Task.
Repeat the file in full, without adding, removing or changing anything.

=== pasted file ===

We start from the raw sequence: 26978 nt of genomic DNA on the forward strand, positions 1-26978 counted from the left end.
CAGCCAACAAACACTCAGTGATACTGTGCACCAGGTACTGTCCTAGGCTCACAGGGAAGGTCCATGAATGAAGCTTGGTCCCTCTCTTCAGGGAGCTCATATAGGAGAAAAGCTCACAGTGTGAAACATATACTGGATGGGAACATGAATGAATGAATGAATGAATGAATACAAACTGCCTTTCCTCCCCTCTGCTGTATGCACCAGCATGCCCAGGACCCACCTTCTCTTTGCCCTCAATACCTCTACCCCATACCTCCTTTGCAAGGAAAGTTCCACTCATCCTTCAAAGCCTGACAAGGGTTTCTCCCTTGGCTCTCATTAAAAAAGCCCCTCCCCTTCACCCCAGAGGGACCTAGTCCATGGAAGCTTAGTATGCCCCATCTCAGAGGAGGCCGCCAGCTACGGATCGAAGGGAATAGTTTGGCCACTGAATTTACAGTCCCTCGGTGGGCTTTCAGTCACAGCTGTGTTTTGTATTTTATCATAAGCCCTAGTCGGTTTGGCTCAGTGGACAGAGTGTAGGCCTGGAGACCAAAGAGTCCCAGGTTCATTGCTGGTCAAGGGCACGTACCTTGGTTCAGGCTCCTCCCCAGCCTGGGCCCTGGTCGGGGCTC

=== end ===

We start from the raw sequence: 26978 nt of genomic DNA on the forward strand, positions 1-26978 counted from the left end.
CAGCCAACAAACACTCAGTGATACTGTGCACCAGGTACTGTCCTAGGCTCACAGGGAAGGTCCATGAATGAAGCTTGGTCCCTCTCTTCAGGGAGCTCATATAGGAGAAAAGCTCACAGTGTGAAACATATACTGGATGGGAACATGAATGAATGAATGAATGAATGAATACAAACTGCCTTTCCTCCCCTCTGCTGTATGCACCAGCATGCCCAGGACCCACCTTCTCTTTGCCCTCAATACCTCTACCCCATACCTCCTTTGCAAGGAAAGTTCCACTCATCCTTCAAAGCCTGACAAGGGTTTCTCCCTTGGCTCTCATTAAAAAAGCCCCTCCCCTTCACCCCAGAGGGACCTAGTCCATGGAAGCTTAGTATGCCCCATCTCAGAGGAGGCCGCCAGCTACGGATCGAAGGGAATAGTTTGGCCACTGAATTTACAGTCCCTCGGTGGGCTTTCAGTCACAGCTGTGTTTTGTATTTTATCATAAGCCCTAGTCGGTTTGGCTCAGTGGACAGAGTGTAGGCCTGGAGACCAAAGAGTCCCAGGTTCATTGCTGGTCAAGGGCACGTACCTTGGTTCAGGCTCCTCCCCAGCCTGGGCCCTGGTCGGGGCTC